#IWSG Mystery Love

Insecure Writers Support Group Badge

Today is the Insecure Writer’s Support Group monthly blog post and a chance to promote the Fictionary Finish Your Novel Contest.

First, the IWSG post:

February 7 question – What do you love about the genre you write in most often?

Although I write in various genres – mystery, SF/speculative, fantasy, alternative history and even children – Mystery must be the one that I write in most often.

My debut was an equestrian mystery – Spiral of Hooves – so its sequels will be. My current series is a mystery/police procedural – Snowdon Shadows. Even draft novels in other genres have a strong mystery element.

Yes, I love a perplexing mystery and my mind enjoys devising the twists. When I read a good mystery, especially by a master like Agatha Christie, I try to outthink the ‘detective’ but usually fail. However, when I finish a great mystery novel, I like looking back to see how the story was crafted, for instance with the clues buried in the text at key points. Learning how to use red herrings, deceit, and well-timed distractions are something that I still need to take on board.

One of my favourite examples is Agatha Christie’s The Murder of Roger Ackroyd with its brilliant twist ending. How this was achieved is masterful and one reason why I keep writing and reading Mysteries. A modern favourite in a similar vein, and also a lesson in crafting a mystery, is Sally Quilford’s The Secret of Lakeham Abbey.

You can flick through my Book Reviews to see how many Mystery novels I read. What do you recommend? What genre do you read and/or write? And why?

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The awesome co-hosts for the February 7 posting of the IWSG are Stephen Tremp, Pat Garcia, Angela Wooldridge, Victoria Marie Lees, and Madeline Mora-Summonte!

Purpose of IWSG: To share and encourage. Writers can express doubts and concerns without fear of appearing foolish or weak. Those who have been through the fire can offer assistance and guidance. It’s a safe haven for insecure writers of all kinds!

Every month, we announce a question that members can answer in their IWSG post. These questions may prompt you to share advice, insight, a personal experience or story. Include your answer to the question in your IWSG post or let it inspire your post if you are struggling with something to say.

Posting: The first Wednesday of every month is officially Insecure Writer’s Support Group day. Post your thoughts on your own blog. Talk about your doubts and the fears you have conquered. Discuss your struggles and triumphs. Offer a word of encouragement for others who are struggling. Visit others in the group and connect with your fellow writer – aim for a dozen new people each time – and return comments. This group is all about connecting! 

Let’s rock the neurotic writing world!
Our Twitter handle is @TheIWSG and hashtag is #IWSG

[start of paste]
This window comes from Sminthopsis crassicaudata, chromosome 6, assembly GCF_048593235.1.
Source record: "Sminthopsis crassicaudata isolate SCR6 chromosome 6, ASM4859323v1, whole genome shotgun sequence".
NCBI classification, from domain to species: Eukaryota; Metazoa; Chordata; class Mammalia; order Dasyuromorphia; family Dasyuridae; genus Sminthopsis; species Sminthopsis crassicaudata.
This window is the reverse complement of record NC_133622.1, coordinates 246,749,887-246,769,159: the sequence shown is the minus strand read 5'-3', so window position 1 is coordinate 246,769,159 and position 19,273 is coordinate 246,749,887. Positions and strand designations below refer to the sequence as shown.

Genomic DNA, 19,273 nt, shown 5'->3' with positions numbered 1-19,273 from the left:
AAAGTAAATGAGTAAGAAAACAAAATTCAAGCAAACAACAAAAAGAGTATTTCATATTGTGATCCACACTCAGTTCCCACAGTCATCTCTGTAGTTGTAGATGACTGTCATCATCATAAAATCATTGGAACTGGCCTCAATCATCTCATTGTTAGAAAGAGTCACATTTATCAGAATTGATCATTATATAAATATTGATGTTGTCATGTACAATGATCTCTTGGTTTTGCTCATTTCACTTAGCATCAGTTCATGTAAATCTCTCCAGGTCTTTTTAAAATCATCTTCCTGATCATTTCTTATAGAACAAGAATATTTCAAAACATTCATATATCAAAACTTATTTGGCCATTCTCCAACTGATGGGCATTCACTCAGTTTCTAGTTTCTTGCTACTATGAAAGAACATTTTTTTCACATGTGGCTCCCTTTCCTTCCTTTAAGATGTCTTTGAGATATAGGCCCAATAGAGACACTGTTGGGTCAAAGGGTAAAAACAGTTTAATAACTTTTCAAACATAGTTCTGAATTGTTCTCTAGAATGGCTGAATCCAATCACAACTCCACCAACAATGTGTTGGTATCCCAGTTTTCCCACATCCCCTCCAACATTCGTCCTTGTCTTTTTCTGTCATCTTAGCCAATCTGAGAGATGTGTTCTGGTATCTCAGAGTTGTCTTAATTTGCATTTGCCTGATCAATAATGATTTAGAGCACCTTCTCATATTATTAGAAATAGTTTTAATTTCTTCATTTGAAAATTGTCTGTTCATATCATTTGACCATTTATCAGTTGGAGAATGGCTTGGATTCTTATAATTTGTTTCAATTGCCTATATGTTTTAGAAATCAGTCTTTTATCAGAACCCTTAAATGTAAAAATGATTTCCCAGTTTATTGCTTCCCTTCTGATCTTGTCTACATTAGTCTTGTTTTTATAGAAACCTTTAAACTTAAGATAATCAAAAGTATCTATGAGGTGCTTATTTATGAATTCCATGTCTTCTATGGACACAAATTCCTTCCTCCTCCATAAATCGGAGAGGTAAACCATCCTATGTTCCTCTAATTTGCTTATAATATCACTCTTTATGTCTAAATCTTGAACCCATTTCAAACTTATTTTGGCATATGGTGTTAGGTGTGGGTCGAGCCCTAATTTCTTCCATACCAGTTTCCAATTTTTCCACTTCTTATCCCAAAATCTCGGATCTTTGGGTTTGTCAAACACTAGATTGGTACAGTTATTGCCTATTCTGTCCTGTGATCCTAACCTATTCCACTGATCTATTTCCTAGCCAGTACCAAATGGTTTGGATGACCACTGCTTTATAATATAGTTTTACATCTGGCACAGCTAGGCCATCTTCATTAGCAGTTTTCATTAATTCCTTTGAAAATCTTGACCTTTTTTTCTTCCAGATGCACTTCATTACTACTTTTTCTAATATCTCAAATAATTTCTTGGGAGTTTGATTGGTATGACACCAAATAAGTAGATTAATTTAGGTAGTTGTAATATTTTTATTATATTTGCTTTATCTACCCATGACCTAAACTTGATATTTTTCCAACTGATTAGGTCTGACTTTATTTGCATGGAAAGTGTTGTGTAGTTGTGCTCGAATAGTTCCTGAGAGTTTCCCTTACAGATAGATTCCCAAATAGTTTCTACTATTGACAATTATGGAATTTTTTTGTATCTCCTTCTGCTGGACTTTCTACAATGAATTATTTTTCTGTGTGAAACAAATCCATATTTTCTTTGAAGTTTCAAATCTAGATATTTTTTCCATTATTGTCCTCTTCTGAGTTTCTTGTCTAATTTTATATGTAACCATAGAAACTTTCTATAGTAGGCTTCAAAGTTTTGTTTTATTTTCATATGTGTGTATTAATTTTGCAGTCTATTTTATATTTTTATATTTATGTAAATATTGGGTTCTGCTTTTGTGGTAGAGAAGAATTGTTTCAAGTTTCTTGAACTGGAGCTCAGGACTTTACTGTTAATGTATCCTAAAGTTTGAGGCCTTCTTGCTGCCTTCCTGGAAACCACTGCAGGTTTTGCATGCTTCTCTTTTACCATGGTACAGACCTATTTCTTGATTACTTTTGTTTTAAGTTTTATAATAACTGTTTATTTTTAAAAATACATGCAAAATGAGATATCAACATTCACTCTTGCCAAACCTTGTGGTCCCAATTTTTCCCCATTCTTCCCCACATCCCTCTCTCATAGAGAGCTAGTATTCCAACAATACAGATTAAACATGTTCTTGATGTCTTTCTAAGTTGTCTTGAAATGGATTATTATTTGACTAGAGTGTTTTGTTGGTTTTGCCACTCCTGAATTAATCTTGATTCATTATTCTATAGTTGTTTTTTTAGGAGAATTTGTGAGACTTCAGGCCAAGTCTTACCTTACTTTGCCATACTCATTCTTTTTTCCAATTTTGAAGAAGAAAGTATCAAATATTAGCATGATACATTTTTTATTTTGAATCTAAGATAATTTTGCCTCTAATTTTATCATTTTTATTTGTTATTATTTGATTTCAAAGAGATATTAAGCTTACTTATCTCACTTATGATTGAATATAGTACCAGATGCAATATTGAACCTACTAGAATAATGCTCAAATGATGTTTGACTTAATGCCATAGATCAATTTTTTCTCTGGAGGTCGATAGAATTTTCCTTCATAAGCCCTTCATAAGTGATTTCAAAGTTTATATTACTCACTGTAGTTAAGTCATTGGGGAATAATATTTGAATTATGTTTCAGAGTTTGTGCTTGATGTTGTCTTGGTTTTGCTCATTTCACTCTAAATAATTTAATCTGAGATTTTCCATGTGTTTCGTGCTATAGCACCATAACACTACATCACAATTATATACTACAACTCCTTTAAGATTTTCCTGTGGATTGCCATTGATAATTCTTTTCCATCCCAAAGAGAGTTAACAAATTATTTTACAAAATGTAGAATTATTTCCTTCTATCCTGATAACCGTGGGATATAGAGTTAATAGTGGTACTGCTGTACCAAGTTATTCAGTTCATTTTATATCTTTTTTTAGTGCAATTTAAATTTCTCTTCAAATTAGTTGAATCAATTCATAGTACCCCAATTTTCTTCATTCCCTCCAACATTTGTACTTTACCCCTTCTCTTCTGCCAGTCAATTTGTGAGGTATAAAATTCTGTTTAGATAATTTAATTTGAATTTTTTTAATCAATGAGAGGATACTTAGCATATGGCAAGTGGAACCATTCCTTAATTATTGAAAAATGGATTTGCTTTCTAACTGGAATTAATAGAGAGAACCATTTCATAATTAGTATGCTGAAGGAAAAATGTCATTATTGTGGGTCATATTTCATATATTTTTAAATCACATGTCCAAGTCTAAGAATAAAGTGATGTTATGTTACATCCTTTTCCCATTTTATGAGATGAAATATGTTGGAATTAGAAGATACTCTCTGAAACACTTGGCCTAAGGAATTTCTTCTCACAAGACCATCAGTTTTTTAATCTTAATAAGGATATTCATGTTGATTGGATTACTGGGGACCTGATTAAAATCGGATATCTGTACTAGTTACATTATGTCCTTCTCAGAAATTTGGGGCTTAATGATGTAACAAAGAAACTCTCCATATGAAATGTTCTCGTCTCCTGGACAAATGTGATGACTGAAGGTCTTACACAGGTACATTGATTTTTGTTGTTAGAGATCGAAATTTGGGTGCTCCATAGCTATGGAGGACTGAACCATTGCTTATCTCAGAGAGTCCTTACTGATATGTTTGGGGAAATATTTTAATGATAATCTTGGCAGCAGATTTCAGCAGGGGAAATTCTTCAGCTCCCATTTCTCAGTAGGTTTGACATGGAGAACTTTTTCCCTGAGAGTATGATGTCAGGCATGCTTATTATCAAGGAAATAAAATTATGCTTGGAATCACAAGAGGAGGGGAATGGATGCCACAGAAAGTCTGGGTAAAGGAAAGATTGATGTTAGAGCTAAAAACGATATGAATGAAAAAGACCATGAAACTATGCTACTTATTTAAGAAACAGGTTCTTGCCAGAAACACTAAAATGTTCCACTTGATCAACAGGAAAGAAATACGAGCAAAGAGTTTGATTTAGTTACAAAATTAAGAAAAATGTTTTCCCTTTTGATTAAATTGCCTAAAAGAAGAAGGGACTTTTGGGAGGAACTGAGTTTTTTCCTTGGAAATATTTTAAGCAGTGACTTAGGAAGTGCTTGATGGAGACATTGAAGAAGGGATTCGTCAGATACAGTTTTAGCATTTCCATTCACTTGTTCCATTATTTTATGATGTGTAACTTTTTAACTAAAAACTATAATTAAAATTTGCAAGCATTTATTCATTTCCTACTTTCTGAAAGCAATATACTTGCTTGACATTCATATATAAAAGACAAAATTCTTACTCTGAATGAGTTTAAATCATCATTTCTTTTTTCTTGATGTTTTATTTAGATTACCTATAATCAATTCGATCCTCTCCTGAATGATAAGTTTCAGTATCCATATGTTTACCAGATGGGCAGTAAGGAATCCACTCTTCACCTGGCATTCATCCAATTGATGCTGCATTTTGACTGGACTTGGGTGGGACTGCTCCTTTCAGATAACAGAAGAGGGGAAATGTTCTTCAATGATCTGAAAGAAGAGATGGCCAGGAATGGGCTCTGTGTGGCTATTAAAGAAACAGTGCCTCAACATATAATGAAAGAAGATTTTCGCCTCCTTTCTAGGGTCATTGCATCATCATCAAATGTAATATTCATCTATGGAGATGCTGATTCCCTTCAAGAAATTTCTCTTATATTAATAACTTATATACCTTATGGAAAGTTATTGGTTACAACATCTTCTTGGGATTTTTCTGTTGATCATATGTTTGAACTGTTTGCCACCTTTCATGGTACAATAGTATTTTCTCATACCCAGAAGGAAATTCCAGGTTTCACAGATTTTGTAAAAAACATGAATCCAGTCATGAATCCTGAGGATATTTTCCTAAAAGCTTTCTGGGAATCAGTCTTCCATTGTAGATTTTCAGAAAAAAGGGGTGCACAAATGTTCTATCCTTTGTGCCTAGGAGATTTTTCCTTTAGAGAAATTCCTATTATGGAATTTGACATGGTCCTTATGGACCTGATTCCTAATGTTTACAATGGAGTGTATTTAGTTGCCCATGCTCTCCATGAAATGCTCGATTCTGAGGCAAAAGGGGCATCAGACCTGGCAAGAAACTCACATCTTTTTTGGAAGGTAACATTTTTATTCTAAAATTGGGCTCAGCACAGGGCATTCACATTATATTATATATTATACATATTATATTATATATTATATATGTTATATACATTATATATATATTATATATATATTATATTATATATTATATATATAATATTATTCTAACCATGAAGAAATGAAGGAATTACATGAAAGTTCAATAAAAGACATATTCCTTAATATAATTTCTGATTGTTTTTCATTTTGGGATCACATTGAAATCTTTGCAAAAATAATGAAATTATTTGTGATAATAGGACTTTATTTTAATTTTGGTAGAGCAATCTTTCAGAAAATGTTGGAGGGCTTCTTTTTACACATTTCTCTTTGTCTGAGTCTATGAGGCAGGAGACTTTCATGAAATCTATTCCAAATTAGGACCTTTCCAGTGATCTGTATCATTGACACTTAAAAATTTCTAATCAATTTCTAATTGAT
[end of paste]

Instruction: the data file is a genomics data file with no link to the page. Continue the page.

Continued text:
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Fictinary_contest

I am currently using a brilliant tool for online editing my current WIP and I highly recommend it. Fictionary was developed for writers by writers and makes many of the tasks after writing an early draft much simpler.

If you sign up with Fictionary for a free 10-day trial by February 18th, 2018, you will be automatically entered for the contest to win a Grand Prize of a lifetime Fictionary subscription and a $1999 FriesenPress Publishing Path. There are also additional prizes – further details and sign-up at https://fictionary.co/Finish-your-novel-contest/

I will be doing an assessment of Fictionary in the next day or so, looking at the various elements that I have been using – or intend to use.

 

 

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26 thoughts on “#IWSG Mystery Love

  1. I love a good twist, but I find I’m not smart enough to pull off detective work. In fact, the strongest voices in my head side on the impulsive, unthinking end of the spectrum.

    That’s a cool contest! I just wish my book was finished.

    Liked by 1 person

    • It’s not smart, Loni, it’s being devious. 😉 And I’ve entered the contest even though my novel isn’t finished. I’m using Fictionary to tidy up the loose ends before they turn into a tangle. My next post will explore that.

      Like

  2. It’s a lot of fun trying to outthink the detective, isn’t it? I had wanted to be s cop/detective before my spine issues at fifteen, so I enjoy writing about those characters now and reading about them.

    Liked by 1 person

    • I aim to post my ‘Figuring out Fictionary’ in the next 24 hours, although it might read as less than a review – more like fumbles. I’ve finally switched to Scrivener as my scribblings processor and I’m using it with Fictionary as the editor.

      Like

  3. I love twists in a story–book or movie. One of my biggest disappointment in a movie was The Taking of Pelham 123 with John Travolta and Denzel Washington. I kept anticipating a twist. Instead, the ending fell flat (for me). Keep on writing those mysteries, Roland.

    Liked by 1 person

    • Twists are the key, Diane. I never saw that version of Pelham 1 2 3, just the original with Robert Shaw which I remember enjoying. I will keep writing mysteries for as long as the twists don’t get knotted up.

      Like

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